National Post

Saturday, January 11, 2003

It takes two to make kids go right

Christie Blatchford
National Post Saturday, January 11, 2003

It is no bloody accident that so much of my level-headed mail these days hails from Alberta.

There is something about that province -- I think it is a function of being closer to nature, or perhaps that in January, the sun occasionally still shines, but it may be nothing more than the place being packed with folks who have escaped either British Columbia or central Canada and who made pacts with God that if He only helped them out of those joints, they would thereafter speak the truth -- that just breeds kick-ass common sense.

Turns out, even the judges out there are filled with smarts and the ability to voice them plainly: Someone had better put an end to this nonsense, or Lord knows how it may spread.

I refer, of course, to Provincial Court Judge Al Chrumka, who last week made headlines -- sadly even on his home turf, proof that even this bastion of common sense is not immune to the doctrine of thou-shalt-not-cast-aspersions-on-another's-lifestyle -- for remarks he made while sentencing a 25-year-old single mother for leaving her two infant sons in a car on a hot day such that the local constabulary had to smash a window to rescue them.

She had been charged under Alberta's Child Welfare Act with causing a child to need protective services, and after she apologized for having left the boys in the car, she went on to whinge: "Nobody gives you a manual and says this is what you're going to do with your kids."

She was followed, apparently, by the kids' father, who proceeded to list some beefs of his own about the batty woman with whom he shares custody, and Judge Chrumka lost his patience (though never his mind), and said that parents have a responsibility to children that may mean if "we have to suffer as parents because we don't like each other any more, then we still have to stay together for the benefit of the children."

Predictably, he was promptly denounced as a lunatic moralist (though interestingly, not apparently by the mother's lawyer, who clearly must be Alberta-born or influenced) by advocates for women and women's shelters and praised as a saint by what is irritatingly now called the "pro-family" lobby, whose views were duly presented in local and national news reports in the interests of allegedly balanced reporting.

It seems to me that Judge Chrumka is just a reasonably astute fellow who saw before him two bickering, profoundly self-absorbed adults obsessed with the state of their own bums to the detriment of their children and said so, and that he neither delivered a lecture nor shat on divorced parents everywhere, but said what is self-evident to anyone with half a wit, which excludes, say, at the very least, the boys' mother, New Democratic Party leadership hopeful Bill Blaikie (who would surely say of Judge Chrumka, and probably has by now at some NDP meeting nobody covered, that he spends every waking minute planning to torture the divorced), every federal Liberal Cabinet minister, David Ahenakew (those damn Jews are at it again! Somehow! He knows! He was in Germany once!) and the Toronto Star editorial board (surely marital profiling at work).

Lord thundering Jesus, this is not rocket science. I don't give a hoot how many wise, sociological studies claim to prove the contrary, children do best with two parents. They also do just fine when divorcing parents behave like adults and put the best interests of their children if not first, you know, in the top 10 somewhere.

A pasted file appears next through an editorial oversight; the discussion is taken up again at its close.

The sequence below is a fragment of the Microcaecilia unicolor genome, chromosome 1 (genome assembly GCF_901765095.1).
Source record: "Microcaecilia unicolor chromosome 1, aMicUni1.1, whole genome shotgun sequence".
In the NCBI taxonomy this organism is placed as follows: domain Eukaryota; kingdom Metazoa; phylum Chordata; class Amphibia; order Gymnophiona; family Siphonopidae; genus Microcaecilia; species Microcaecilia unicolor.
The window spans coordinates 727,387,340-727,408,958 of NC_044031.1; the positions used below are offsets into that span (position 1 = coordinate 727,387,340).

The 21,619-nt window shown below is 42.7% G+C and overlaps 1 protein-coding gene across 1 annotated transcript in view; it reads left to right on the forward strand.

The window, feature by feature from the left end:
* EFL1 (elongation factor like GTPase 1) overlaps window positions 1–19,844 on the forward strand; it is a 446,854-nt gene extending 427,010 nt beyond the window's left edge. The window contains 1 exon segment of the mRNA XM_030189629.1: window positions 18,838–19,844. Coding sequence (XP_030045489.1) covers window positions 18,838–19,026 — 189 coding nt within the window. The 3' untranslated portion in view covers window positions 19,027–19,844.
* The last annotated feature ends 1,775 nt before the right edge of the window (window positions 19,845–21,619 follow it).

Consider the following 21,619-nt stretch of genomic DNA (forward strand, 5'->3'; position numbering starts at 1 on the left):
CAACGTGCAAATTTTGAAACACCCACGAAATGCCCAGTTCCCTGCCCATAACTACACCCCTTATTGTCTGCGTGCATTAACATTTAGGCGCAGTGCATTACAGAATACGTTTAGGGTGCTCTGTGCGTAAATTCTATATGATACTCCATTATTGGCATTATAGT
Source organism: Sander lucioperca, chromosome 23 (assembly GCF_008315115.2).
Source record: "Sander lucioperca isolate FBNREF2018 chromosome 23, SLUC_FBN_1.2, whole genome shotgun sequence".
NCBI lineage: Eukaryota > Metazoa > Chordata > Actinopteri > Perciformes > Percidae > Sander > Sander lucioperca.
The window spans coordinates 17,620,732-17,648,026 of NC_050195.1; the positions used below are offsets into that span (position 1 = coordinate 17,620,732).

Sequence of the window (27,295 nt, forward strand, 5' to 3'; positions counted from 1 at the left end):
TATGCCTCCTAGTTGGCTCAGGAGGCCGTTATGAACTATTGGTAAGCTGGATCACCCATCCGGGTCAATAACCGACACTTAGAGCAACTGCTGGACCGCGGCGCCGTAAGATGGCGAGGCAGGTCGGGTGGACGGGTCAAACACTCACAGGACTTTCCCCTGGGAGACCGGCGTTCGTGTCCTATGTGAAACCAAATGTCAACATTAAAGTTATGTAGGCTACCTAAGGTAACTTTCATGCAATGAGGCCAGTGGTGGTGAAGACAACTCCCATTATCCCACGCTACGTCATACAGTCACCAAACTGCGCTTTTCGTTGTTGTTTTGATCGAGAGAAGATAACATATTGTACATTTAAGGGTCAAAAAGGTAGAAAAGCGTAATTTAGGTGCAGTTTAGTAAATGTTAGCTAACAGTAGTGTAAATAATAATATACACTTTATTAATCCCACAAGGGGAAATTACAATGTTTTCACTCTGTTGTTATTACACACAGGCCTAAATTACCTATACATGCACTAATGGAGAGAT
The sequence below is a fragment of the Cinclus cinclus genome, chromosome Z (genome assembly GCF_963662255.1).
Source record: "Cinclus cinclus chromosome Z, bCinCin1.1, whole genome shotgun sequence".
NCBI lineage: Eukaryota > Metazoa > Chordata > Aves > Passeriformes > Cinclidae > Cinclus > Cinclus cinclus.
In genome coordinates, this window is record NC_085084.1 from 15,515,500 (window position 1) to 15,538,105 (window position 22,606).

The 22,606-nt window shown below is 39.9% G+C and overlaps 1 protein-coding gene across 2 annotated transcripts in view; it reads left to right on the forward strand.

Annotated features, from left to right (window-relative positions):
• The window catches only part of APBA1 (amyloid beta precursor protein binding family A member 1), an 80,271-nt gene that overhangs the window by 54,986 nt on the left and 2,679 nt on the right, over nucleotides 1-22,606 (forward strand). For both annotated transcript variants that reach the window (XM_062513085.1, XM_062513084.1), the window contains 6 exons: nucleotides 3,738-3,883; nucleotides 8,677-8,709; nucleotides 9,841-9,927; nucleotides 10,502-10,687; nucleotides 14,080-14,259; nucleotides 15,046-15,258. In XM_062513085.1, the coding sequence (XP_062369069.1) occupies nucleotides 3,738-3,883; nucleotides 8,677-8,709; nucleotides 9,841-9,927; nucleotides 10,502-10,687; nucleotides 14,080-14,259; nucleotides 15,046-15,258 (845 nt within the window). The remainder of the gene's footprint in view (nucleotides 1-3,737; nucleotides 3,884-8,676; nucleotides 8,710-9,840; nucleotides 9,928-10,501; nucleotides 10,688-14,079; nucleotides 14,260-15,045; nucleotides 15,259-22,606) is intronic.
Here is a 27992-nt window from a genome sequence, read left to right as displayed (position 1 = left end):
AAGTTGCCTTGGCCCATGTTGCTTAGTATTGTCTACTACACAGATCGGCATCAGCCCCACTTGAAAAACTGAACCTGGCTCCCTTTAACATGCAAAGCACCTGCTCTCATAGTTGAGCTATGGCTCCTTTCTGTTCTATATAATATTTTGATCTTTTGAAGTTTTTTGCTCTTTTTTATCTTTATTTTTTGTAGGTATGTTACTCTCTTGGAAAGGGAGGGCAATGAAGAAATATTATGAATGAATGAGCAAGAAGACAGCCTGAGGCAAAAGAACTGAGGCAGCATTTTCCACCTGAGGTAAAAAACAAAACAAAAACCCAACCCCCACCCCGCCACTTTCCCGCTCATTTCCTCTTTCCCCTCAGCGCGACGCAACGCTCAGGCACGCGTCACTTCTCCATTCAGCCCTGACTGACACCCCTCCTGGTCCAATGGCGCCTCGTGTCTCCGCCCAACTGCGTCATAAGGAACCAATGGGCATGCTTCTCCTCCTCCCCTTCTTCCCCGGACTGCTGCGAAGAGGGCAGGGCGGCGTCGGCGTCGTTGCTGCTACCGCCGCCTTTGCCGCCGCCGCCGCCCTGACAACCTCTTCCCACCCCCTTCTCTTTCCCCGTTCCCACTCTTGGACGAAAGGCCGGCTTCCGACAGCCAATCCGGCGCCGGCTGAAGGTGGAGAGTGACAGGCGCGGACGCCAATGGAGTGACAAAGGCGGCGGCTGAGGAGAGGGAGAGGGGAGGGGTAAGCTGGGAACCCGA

But family courts across the land are filled with the raw evidence that there are a great many squabbling couples who, like the mother in this case, feel aggrieved when they are reminded of their obligations to their kids and actually do need a manual to tell them that it's not wise to bake the young 'uns in the car at 450 for 30 minutes from time to time. And the criminal courts are simultaneously offering their own sad proof that there are grave consequences for children in the modern family, where the kiddies have to keep straight a plethora of informal sleeping arrangements and off whose tongues roll such delightful phrases as "my mother's babyfather" and "my stepmother's ex" and "my father's girlfriend's step-grandfather." I see the wretched products of this stew in the course of my job every day: They're most often the ones in the prisoner's box.

Of course, not all couples should stay together for the sake of their children. Of course, people should not remain in hideous or abusive relationships. But not every divorcing couple lived in such torment: A goodly number just found a newer model of spouse, couldn't keep the old fly zipped or the legs crossed, grew bored or worse in the modern lexicon, outgrew the other.

My late parents were probably a decent example of the old school. I never found the courage to directly ask either one of them about it, but my sneaking suspicion is that at least at some points, my mother's alcoholism was such that my father must surely have wanted to leave. That he didn't, I'm as sure as I can be, was because of me: I was the only child still living at home, my much older brother having already struck out on his own, and in those days, custody invariably went to the mother, which would have meant I would have been left in her uneven care.

And in the end, it was better for me, certainly also for my mother, and I'd venture to say even for my father, who did love her, and me, and who had the satisfaction of knowing that he had put the best interests of his family ahead of his own, as indeed he pretty much always did, which is one of the reasons we all loved him so dearly.

Christie Blatchford can be contacted at

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